9837Re: [WWWEDU] Any thoughts on how I should respond to Wired?
- Aug 29, 2007Hmm. Heaven forbid you challenge the philosophy that people ought to have
the right to post anything they want online regardless of the harm caused
Not sure who is worse Wired or the ACLU.
This year, in Oregon and Washington, the state ACLUs told the state
legislators that the courts have ruled that school officials have no
authority to impose formal discipline on a student for any material posted
off-campus. The actual court rulings have uniformly been that school
officials can only respond if the off-campus speech has caused or threatens
to cause a substantial disruption or interference with the rights of
students to be secure. In the cases cited by the ACLU, the decisions went
against the school official because the principal imposed discipline when
the standard had not been met.
Maybe I ought to add school administrators to the list because their
organizations went along with the ACLU because they did not want
administrators to have to face the possibility of litigation and would
rather simply tell parents there is nothing they can do.
Hmm, maybe EFF ought to also be added. In their legal guide for student
bloggers, they recommend that if students want to diss a teacher or student,
they should do so anonymously and they then link to instructions on how to
achieve anonymity (which students are actually very bad at doing).
In my guide for students for cyberbullying, which your ning group was I
recommend that the first two steps are to either calmly tell the bullies to
stop or to simply ignore/block the communications. The problem with trying
to engage in teachable moments with some folks is that they are simply not
Maybe a long talk with the folks at Wired to determine whether this magazine
wants to be part of the problem or part of the solution.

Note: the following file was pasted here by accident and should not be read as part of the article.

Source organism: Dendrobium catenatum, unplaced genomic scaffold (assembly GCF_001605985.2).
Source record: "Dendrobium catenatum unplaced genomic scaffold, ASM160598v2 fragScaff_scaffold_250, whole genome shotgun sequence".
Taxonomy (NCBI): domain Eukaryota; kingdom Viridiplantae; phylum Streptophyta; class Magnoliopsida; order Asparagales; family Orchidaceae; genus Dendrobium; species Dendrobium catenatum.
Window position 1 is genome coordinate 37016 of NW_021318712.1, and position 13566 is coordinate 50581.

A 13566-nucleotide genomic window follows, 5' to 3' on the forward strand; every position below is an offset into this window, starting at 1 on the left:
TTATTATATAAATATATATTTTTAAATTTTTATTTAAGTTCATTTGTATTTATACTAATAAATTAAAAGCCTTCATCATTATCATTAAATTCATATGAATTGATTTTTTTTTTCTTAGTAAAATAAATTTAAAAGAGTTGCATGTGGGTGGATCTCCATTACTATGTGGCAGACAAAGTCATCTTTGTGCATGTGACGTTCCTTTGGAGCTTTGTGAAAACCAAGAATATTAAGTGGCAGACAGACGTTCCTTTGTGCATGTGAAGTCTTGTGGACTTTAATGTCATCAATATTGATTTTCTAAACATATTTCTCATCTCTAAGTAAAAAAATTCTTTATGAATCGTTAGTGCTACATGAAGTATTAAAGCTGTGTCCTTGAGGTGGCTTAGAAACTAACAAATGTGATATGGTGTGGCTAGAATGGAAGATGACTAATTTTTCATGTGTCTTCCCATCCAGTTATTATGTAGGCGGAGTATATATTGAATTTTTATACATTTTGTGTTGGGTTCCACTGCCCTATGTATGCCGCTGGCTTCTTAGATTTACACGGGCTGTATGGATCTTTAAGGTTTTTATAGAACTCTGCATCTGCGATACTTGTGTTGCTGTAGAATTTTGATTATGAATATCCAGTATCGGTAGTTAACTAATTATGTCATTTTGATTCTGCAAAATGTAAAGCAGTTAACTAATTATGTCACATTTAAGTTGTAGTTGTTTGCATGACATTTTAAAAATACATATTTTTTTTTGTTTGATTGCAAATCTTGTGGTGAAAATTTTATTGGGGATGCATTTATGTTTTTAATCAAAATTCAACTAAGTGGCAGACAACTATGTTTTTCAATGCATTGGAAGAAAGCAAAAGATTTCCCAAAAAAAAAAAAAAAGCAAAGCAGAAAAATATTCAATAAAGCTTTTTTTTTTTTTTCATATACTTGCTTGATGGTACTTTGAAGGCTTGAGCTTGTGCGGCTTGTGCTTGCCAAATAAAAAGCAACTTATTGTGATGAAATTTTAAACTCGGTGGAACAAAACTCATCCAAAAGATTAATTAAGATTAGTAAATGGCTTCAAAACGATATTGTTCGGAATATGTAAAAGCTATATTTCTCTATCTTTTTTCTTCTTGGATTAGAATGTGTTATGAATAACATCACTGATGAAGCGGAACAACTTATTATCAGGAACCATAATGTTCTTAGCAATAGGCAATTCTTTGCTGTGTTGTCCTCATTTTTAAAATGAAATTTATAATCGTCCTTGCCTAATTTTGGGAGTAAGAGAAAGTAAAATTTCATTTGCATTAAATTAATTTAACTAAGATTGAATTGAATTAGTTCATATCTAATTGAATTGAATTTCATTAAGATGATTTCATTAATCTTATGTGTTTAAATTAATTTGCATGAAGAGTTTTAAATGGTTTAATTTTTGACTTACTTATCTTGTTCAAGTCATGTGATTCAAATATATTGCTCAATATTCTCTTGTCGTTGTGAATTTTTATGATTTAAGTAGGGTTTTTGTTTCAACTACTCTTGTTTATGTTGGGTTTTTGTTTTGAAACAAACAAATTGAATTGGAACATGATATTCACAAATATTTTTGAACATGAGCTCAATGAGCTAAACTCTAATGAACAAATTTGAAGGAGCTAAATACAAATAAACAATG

> Hi everyone,
> I'm in a bit of a quandary. Late last week, there was
> a flurry of activity on the social network site I set
> up, Stop Cyberbullying
> (http://stopcyberbullying.ning.com), which I created
> to give teachers a place to share best practices on
> bullying education. In a matter of hours we were
> flooded with a number of new users who were
> vandalizing the community in extremely obnoxious ways.
> The reason for the vandalism? Well, it turns out the
> latest issue of Wired Magazine decided to name the
> Stop Cyberbullying community as "one of the six lamest
> social networks" on the Internet.
> Here's what they had to say about us:
> Stop Cyberbullying (stopcyberbullying.ning.com)
> What it is: A safe place for frank discussions on the
> topic of Internet bullying
> Who you'll meet: Pussies
> What's annoying: Dare to call them pussies, and
> they'll gang up on you mercilessly.
> Now I know this was intended as a joke, but the
> consequences have been very serious. We had no choice
> but to lock down the community, making it private and
> invite-only, and work with the site host, ning.com, to
> expel all the vandals. So needless to say, I'm pretty
> annoyed, but I don't want to make the situation worse.
> My gut is telling me to call them out and write an
> open letter to Wired on my blog, telling them that
> they're a part of the problem - eg, "Wired mocks
> educators for combating cyberbullying" - but I fear
> that doing so will lead to more vandals and bullies
> attacking the site, and Wired basically saying "we
> told you so."
> Any thoughts on what should I do?
> Andy Carvin
> andycarvin at yahoo com
Nancy Willard, M.S., J.D.
Center for Safe and Responsible Internet Use
Cyberbullying and Cyberthreats: Responding to the Challenge of Online Social
Aggression, Threats, and Distress (Research Press)
Cyber-Safe Kids, Cyber-Savvy Teens: Helping Young People Learn to Use the
Internet Safely and Responsibly (Jossey-Bass)
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